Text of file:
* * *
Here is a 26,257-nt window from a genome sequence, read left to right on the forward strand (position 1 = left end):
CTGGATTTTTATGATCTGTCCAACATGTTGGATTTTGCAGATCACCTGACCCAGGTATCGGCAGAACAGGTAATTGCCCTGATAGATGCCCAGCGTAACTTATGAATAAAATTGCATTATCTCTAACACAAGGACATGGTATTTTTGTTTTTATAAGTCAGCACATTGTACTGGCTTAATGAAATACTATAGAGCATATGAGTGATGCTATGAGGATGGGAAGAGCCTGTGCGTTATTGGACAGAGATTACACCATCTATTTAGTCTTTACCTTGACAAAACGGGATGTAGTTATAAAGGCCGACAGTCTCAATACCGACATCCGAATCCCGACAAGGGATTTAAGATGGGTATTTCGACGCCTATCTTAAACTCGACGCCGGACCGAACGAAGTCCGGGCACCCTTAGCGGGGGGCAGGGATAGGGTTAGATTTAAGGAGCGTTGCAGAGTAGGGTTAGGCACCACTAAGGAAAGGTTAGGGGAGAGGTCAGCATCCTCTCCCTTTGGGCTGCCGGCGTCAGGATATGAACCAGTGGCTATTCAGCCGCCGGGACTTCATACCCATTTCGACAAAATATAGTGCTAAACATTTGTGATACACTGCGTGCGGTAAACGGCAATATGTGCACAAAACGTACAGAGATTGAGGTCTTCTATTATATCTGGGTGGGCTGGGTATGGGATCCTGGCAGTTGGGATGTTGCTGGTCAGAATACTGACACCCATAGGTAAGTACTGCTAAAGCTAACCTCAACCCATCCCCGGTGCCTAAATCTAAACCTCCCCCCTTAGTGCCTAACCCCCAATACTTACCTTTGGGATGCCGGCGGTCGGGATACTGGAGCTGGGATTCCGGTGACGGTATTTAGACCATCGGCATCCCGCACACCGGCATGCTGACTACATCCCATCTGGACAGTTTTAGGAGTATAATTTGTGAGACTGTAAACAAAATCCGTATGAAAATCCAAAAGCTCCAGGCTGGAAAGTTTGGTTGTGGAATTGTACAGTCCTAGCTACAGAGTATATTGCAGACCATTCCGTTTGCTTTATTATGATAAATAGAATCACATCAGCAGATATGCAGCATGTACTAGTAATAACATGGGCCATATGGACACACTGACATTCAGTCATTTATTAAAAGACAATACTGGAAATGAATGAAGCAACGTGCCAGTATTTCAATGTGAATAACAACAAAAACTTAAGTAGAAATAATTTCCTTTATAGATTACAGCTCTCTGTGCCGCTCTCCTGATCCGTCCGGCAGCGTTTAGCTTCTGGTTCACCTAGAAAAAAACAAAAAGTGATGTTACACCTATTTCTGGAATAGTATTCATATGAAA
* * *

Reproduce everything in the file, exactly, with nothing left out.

Here is a 26,257-nt window from a genome sequence, read left to right on the forward strand (position 1 = left end):
CTGGATTTTTATGATCTGTCCAACATGTTGGATTTTGCAGATCACCTGACCCAGGTATCGGCAGAACAGGTAATTGCCCTGATAGATGCCCAGCGTAACTTATGAATAAAATTGCATTATCTCTAACACAAGGACATGGTATTTTTGTTTTTATAAGTCAGCACATTGTACTGGCTTAATGAAATACTATAGAGCATATGAGTGATGCTATGAGGATGGGAAGAGCCTGTGCGTTATTGGACAGAGATTACACCATCTATTTAGTCTTTACCTTGACAAAACGGGATGTAGTTATAAAGGCCGACAGTCTCAATACCGACATCCGAATCCCGACAAGGGATTTAAGATGGGTATTTCGACGCCTATCTTAAACTCGACGCCGGACCGAACGAAGTCCGGGCACCCTTAGCGGGGGGCAGGGATAGGGTTAGATTTAAGGAGCGTTGCAGAGTAGGGTTAGGCACCACTAAGGAAAGGTTAGGGGAGAGGTCAGCATCCTCTCCCTTTGGGCTGCCGGCGTCAGGATATGAACCAGTGGCTATTCAGCCGCCGGGACTTCATACCCATTTCGACAAAATATAGTGCTAAACATTTGTGATACACTGCGTGCGGTAAACGGCAATATGTGCACAAAACGTACAGAGATTGAGGTCTTCTATTATATCTGGGTGGGCTGGGTATGGGATCCTGGCAGTTGGGATGTTGCTGGTCAGAATACTGACACCCATAGGTAAGTACTGCTAAAGCTAACCTCAACCCATCCCCGGTGCCTAAATCTAAACCTCCCCCCTTAGTGCCTAACCCCCAATACTTACCTTTGGGATGCCGGCGGTCGGGATACTGGAGCTGGGATTCCGGTGACGGTATTTAGACCATCGGCATCCCGCACACCGGCATGCTGACTACATCCCATCTGGACAGTTTTAGGAGTATAATTTGTGAGACTGTAAACAAAATCCGTATGAAAATCCAAAAGCTCCAGGCTGGAAAGTTTGGTTGTGGAATTGTACAGTCCTAGCTACAGAGTATATTGCAGACCATTCCGTTTGCTTTATTATGATAAATAGAATCACATCAGCAGATATGCAGCATGTACTAGTAATAACATGGGCCATATGGACACACTGACATTCAGTCATTTATTAAAAGACAATACTGGAAATGAATGAAGCAACGTGCCAGTATTTCAATGTGAATAACAACAAAAACTTAAGTAGAAATAATTTCCTTTATAGATTACAGCTCTCTGTGCCGCTCTCCTGATCCGTCCGGCAGCGTTTAGCTTCTGGTTCACCTAGAAAAAAACAAAAAGTGATGTTACACCTATTTCTGGAATAGTATTCATATGAAA